The Vancouver 2010 Winter Olympic Games have come to an end. Canada won more gold medals than any country ever in the history of the Winter Games. And yesterday, Canada took gold in men’s hockey in an electrifying game against the USA. A fitting end it seems to a two-week barn-burner of patriotism and national pride.
But the celebration has its darker side, one that few Olympic enthusiasts know about, or perhaps care to know about. For starters, in 2002 Vancouver residents voted in favour of a $3 billion Olympics that have subsequently mushroomed into a $7-8 billion bacchanalia of subsidies and debt. These “unexpected” costs have put unprecedented pressure on the provincial spending. Over the next two years, provincial funding for the arts will be cut by a staggering 88% – a devastating blow to cultural groups in British Columbia. School closures throughout the Lower Mainland reflect more of the pressure that has been brought to bare on provincial budgets. Add to these the ongoing crisis in homelessness and poverty in Vancouver’s Downtown East Side and the ways that Olympic enforcement ran roughshod over Constitutional rights of expression and assembly, and you have substantive fodder for a critical conversation about the Olympic Games.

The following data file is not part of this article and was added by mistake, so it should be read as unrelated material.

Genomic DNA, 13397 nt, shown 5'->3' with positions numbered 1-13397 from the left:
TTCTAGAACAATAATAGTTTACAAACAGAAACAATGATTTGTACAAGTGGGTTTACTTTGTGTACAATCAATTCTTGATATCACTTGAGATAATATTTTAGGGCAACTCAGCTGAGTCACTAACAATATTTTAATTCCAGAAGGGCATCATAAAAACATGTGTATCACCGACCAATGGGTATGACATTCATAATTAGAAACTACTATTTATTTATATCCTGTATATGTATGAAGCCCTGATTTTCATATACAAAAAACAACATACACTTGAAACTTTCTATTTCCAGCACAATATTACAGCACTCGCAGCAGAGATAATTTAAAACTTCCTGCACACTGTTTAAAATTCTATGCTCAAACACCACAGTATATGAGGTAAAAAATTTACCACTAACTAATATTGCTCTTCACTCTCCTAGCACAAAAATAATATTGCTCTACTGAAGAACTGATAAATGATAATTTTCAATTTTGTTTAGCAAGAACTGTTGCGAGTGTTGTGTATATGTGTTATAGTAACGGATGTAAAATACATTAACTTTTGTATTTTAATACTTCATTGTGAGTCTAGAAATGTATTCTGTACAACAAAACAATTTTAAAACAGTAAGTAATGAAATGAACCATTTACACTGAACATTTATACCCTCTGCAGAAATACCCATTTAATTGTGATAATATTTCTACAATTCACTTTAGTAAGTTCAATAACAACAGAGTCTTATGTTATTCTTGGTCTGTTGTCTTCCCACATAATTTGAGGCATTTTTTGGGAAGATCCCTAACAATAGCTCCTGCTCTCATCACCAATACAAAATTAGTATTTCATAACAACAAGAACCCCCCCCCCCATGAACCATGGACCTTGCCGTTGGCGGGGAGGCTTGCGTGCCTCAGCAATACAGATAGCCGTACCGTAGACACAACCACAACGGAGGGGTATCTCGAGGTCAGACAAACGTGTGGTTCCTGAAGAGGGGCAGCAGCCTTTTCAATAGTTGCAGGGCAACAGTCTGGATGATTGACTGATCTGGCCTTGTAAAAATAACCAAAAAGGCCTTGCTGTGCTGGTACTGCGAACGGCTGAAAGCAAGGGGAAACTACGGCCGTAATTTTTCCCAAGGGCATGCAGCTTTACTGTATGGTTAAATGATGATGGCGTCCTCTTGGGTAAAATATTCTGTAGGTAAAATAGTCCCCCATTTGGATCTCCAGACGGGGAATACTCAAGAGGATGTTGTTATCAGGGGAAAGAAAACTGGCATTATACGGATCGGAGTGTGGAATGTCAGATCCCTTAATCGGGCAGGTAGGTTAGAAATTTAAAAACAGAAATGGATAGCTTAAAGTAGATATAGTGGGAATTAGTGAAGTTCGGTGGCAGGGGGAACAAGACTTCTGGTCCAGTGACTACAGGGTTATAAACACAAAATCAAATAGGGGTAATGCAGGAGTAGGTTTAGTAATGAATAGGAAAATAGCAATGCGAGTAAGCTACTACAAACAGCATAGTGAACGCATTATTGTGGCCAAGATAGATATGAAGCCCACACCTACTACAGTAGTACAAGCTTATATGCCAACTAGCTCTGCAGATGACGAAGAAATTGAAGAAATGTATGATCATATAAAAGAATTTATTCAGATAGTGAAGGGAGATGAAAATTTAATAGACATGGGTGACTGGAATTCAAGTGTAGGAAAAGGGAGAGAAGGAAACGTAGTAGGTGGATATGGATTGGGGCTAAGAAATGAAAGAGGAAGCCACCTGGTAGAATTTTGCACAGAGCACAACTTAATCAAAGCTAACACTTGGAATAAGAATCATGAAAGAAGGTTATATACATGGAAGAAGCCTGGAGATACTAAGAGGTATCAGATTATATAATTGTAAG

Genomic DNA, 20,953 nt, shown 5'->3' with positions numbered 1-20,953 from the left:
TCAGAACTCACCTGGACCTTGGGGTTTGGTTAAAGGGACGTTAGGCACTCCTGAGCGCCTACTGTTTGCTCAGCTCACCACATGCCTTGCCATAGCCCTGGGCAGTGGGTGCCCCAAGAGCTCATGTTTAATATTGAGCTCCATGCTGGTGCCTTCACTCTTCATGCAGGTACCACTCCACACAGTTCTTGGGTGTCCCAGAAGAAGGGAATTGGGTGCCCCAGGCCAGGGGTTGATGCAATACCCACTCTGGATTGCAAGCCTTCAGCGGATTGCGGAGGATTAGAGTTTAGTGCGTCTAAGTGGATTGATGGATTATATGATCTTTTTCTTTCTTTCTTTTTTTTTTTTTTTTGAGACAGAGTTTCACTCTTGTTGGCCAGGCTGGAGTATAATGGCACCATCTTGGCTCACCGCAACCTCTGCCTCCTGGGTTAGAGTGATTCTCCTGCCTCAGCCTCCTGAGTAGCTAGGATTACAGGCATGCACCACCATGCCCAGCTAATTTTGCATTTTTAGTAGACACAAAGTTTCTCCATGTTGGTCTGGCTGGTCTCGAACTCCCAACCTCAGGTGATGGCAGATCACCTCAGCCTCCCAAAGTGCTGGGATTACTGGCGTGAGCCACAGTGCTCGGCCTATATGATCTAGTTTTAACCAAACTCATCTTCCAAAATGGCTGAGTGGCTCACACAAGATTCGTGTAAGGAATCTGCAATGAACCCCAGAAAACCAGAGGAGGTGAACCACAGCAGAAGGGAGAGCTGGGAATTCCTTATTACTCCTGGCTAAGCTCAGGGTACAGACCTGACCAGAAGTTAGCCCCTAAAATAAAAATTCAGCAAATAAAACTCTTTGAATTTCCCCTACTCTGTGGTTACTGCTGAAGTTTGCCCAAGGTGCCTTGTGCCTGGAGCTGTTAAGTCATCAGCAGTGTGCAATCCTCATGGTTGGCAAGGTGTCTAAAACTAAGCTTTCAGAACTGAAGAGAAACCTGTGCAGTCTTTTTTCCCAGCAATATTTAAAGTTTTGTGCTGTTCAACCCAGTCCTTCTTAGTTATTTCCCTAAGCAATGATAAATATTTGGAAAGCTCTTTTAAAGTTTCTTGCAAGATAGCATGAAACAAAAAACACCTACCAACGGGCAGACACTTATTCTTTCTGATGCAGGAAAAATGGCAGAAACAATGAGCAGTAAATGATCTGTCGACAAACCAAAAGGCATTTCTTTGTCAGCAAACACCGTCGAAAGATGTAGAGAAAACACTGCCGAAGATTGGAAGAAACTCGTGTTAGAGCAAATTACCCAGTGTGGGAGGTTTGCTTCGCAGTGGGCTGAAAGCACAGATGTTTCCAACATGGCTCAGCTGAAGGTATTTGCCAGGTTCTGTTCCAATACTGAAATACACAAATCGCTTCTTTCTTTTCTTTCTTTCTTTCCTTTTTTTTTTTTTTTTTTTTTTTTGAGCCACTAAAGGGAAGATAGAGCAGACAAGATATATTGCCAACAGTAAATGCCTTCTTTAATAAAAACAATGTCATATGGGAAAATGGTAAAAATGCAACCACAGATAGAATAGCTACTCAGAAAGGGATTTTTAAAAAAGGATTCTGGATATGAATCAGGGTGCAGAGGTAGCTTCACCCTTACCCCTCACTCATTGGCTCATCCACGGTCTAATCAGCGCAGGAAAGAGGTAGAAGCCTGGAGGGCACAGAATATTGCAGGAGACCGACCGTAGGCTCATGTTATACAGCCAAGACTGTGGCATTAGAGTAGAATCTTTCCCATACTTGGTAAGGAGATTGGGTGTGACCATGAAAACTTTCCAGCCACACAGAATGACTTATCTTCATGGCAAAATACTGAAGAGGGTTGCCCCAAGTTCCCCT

From February 11 to 14, the Anti-Olympic Convergence called for four days of Olympic resistance and protest – a mobilization and public expression of criticism during the first few days of the Olympics.
A key element of the anti-Olympic movement was getting the message out. Mainstream media tended to limit coverage to the more dramatic images of the “black block” vanadalizing windows and newspaper boxes. But the Anti-Olympic Movement had its own “embedded” media – the Vancouver Media Coop (VMC) – a collection of journalists from across North America pooling resources to provide immediate raw local coverage of Olympic protest.
Journalists mobilized to capture audio, photographs and video while others provided editing services and writing expertise. The VMC had footage of protests up and available to the public long before mainstream news outlets. Their audience swelled to over a million during the Convergence.
Located in the Downtown East Side of Vancouver at 16 East Hastings and next door to the Tent City squat built on a VANOC parking lot (as part of the campaign to raise awareness about homelesness), the Vancouver Media Coop became one of the key sources of information about the public expression of dissent during the Olympic Games.
I caught up with Moira Peters and Isaac Oommen at the VMC studios.